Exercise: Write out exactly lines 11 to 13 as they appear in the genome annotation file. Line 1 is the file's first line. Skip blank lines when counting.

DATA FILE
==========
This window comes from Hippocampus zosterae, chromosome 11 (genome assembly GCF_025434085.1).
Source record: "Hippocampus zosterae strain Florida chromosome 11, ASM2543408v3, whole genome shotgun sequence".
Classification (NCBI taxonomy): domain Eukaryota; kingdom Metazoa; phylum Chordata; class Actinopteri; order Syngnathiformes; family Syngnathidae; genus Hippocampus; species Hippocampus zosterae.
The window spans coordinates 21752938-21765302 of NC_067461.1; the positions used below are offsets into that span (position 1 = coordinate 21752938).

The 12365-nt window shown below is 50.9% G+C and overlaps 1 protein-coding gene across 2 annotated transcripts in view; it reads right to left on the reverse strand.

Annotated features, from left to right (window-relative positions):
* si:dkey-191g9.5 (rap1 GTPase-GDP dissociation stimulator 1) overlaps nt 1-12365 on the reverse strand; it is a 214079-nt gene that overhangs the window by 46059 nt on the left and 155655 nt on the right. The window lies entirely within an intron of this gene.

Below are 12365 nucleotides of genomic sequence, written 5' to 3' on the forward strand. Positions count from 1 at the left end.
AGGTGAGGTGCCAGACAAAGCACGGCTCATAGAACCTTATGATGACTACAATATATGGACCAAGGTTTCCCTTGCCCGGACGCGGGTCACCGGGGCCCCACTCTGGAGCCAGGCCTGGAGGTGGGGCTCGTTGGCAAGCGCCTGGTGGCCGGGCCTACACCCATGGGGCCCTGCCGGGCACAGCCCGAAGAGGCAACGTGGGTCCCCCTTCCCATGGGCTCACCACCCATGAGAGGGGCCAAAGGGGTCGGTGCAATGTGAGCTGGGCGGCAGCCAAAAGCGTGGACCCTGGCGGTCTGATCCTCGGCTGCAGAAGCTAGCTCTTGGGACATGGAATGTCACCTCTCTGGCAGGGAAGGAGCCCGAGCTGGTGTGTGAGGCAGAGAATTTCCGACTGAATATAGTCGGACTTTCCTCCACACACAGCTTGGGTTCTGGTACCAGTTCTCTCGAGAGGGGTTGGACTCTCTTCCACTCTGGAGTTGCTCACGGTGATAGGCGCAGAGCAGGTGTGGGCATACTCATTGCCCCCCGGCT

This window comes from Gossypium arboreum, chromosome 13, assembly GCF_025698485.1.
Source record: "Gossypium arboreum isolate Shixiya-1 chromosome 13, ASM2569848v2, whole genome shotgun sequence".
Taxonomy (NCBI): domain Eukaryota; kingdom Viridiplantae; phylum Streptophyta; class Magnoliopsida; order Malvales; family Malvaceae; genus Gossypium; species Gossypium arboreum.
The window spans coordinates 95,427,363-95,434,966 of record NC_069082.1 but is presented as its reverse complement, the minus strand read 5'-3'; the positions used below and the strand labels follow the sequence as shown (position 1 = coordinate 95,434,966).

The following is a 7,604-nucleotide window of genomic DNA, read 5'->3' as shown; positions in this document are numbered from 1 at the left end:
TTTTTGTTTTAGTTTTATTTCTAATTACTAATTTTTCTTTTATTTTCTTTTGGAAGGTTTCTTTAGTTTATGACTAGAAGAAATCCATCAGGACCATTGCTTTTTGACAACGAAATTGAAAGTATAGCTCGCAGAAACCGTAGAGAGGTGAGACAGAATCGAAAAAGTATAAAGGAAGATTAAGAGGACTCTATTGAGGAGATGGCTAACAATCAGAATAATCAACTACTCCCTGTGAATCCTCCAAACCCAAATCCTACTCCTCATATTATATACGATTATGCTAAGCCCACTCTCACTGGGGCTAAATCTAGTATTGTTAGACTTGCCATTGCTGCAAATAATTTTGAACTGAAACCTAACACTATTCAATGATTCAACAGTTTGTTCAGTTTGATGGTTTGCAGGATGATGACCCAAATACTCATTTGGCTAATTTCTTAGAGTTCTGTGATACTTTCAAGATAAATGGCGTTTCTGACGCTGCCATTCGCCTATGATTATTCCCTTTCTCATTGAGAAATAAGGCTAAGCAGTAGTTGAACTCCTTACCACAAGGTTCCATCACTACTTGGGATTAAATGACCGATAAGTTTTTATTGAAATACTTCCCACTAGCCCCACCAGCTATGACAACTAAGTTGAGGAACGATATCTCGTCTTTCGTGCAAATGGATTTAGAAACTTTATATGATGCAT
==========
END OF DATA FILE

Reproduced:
Source record: "Gossypium arboreum isolate Shixiya-1 chromosome 13, ASM2569848v2, whole genome shotgun sequence".
Taxonomy (NCBI): domain Eukaryota; kingdom Viridiplantae; phylum Streptophyta; class Magnoliopsida; order Malvales; family Malvaceae; genus Gossypium; species Gossypium arboreum.
The window spans coordinates 95,427,363-95,434,966 of record NC_069082.1 but is presented as its reverse complement, the minus strand read 5'-3'; the positions used below and the strand labels follow the sequence as shown (position 1 = coordinate 95,434,966).